08 Apr Message from the Head of School April 8th
Dear Parents and Friends of TCS,
A fuzzy understanding of just where the line of “acceptable” is can draw up anxiety in all of us, but particularly in those of us who liked getting good grades when we were in school, who still like a good, solid checklist to tell us when we’re done, who consider ourselves to be initiators or high achievers. You know who you are. This time stinks for us, because there is no well-defined right way to live in a pandemic.
We tell our children that we want them to “do their best” – which, at best is a very fuzzy notion, and at worst is a highly confusing and anxiety-inducing concept. What’s the criteria for “doing your best?” In these times the line shifts, depending upon the day. What does it look like for your family to “do their best?” Maybe one day doing your best means a thorough completion of all things academic, a tidy and clean house, well-behaved and cooperative children, and a nutritious family dinner. That was Monday. Maybe Tuesday doing your best means that everyone in the family is still speaking to each other at the end of the day.
Predictability reduces anxiety – for you, for me, for our children. Infusing this odd time of uncertainty with some certainty means bringing a little more structure into each day. I see that many of you have schedules for your children and our teachers have suggested some as well. These are not in place to drive you, to hold you accountable, to put pressure on you or your child. They are simply to infuse predictability in a way that is comforting. Children love traditions and customs – chapel each morning, birthdays, reading at bedtime – because they bring a level of predictability that is comforting to them.
I bring this idea up now because we are weary. We are in a weary time when all the adrenaline that has been fueling us is running low. There is no absolute predictability to the pandemic. It’s not like a tornado or a fire, which are tragic but have a clear end to the event and a clear path to rebuilding and to coming back to life. None of us knows for sure how this is going to end, what the rebuilding will look like, what our timeline is for “back to normal.” We can’t rely on our adrenalin to carry us through this stressful time for another four weeks or more. Not to mention the fact that high levels of adrenalin over an extended time is very bad for our bodies and souls.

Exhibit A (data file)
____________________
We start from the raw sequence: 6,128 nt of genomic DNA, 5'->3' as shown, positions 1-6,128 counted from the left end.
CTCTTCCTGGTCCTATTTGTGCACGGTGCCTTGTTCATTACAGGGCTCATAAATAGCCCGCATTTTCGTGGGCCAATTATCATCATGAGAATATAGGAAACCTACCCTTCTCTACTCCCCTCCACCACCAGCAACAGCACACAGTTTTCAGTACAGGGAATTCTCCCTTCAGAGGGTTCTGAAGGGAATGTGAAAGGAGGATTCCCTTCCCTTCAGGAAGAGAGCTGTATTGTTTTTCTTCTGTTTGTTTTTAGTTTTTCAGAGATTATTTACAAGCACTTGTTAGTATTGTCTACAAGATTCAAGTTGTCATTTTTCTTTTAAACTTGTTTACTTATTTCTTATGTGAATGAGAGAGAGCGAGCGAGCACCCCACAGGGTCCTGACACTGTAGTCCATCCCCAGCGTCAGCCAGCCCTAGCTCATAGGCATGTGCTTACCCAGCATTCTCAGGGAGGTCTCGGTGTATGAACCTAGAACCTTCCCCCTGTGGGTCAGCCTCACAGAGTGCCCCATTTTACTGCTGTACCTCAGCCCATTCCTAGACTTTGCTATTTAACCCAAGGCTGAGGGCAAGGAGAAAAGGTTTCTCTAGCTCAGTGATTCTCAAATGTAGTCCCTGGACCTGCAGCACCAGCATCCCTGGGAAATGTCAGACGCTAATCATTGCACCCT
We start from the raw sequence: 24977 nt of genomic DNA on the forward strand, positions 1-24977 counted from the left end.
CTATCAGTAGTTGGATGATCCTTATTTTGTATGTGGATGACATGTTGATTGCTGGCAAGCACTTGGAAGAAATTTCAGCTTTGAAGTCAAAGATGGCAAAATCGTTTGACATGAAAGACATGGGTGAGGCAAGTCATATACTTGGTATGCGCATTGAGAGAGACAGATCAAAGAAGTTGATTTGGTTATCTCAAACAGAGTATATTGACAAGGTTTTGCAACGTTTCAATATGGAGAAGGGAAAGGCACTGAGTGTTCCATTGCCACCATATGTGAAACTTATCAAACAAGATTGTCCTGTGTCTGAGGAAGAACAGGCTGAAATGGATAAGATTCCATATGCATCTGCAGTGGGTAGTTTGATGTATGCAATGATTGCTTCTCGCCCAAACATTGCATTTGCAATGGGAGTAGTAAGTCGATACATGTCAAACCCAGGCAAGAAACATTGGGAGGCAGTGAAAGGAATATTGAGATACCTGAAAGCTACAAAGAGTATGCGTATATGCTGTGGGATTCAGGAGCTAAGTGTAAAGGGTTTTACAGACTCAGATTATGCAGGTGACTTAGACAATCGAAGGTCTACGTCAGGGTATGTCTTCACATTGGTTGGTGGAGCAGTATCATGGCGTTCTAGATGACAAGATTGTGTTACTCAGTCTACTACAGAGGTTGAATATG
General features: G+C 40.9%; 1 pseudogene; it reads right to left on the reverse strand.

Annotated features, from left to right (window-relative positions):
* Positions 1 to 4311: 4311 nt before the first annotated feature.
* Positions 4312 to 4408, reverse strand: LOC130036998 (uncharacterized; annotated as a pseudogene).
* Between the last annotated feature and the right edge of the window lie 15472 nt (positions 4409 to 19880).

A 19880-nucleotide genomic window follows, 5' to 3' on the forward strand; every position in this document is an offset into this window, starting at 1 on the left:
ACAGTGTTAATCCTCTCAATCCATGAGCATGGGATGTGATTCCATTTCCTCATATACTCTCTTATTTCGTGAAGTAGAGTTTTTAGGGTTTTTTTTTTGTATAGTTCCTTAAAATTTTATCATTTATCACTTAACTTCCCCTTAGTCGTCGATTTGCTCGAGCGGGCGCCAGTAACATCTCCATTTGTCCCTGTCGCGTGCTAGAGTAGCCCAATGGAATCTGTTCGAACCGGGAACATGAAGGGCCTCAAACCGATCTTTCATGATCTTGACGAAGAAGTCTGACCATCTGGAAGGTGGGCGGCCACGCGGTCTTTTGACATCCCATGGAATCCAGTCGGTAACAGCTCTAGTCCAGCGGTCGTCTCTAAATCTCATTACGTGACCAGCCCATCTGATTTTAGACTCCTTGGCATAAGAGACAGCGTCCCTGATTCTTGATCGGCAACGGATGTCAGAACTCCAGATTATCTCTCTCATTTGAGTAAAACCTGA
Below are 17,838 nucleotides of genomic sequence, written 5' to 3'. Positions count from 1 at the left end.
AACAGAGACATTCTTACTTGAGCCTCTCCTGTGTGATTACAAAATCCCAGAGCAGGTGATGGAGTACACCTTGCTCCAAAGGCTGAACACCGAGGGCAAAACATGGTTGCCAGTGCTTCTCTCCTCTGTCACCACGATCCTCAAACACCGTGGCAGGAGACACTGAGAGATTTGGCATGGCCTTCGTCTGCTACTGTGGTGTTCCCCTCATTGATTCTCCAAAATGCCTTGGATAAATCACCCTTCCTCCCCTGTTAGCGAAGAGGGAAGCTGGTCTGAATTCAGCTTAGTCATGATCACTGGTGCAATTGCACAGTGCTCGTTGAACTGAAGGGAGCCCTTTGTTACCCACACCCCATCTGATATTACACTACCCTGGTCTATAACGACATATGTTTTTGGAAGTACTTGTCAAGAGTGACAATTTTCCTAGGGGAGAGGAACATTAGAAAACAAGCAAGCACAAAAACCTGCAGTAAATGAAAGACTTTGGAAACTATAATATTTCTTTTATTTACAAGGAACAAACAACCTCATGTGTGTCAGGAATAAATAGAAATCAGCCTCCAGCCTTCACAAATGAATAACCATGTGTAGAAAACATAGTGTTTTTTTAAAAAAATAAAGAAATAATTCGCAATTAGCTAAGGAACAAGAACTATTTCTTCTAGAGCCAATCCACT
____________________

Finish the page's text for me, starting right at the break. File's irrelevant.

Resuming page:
This is not how God designed either our bodies or our brains to work. So, how are we to respond moving forward? How do we settle into a new rhythm of life as we also grieve the loss of normal? For starters, we need to enact the stereotypical New Year’s resolutions – move our bodies more, eat healthy, get enough sleep, limit news and social media – all so very important. But even more important to remember is we were not created to live in the past or in the future. We are created to live in the now. Staying in the now allows us to breathe, to be present with each other, to recognize the beauty of what God is doing in our lives. Staying in the nowreleases us from the tyranny of anxiety about the future and regrets about the past. Jesus knows that the heart of a human is prone to move between the past and the future. In Matthew 6 He said, “Therefore do not worry about tomorrow, for tomorrow will worry about itself. Each day has enough trouble of its own.” I see this not as a friendly suggestion but as a directive.
My prayer for myself, for you, for the faculty, for all of us, is that we will choose to benjoy the beauty and brilliance of now.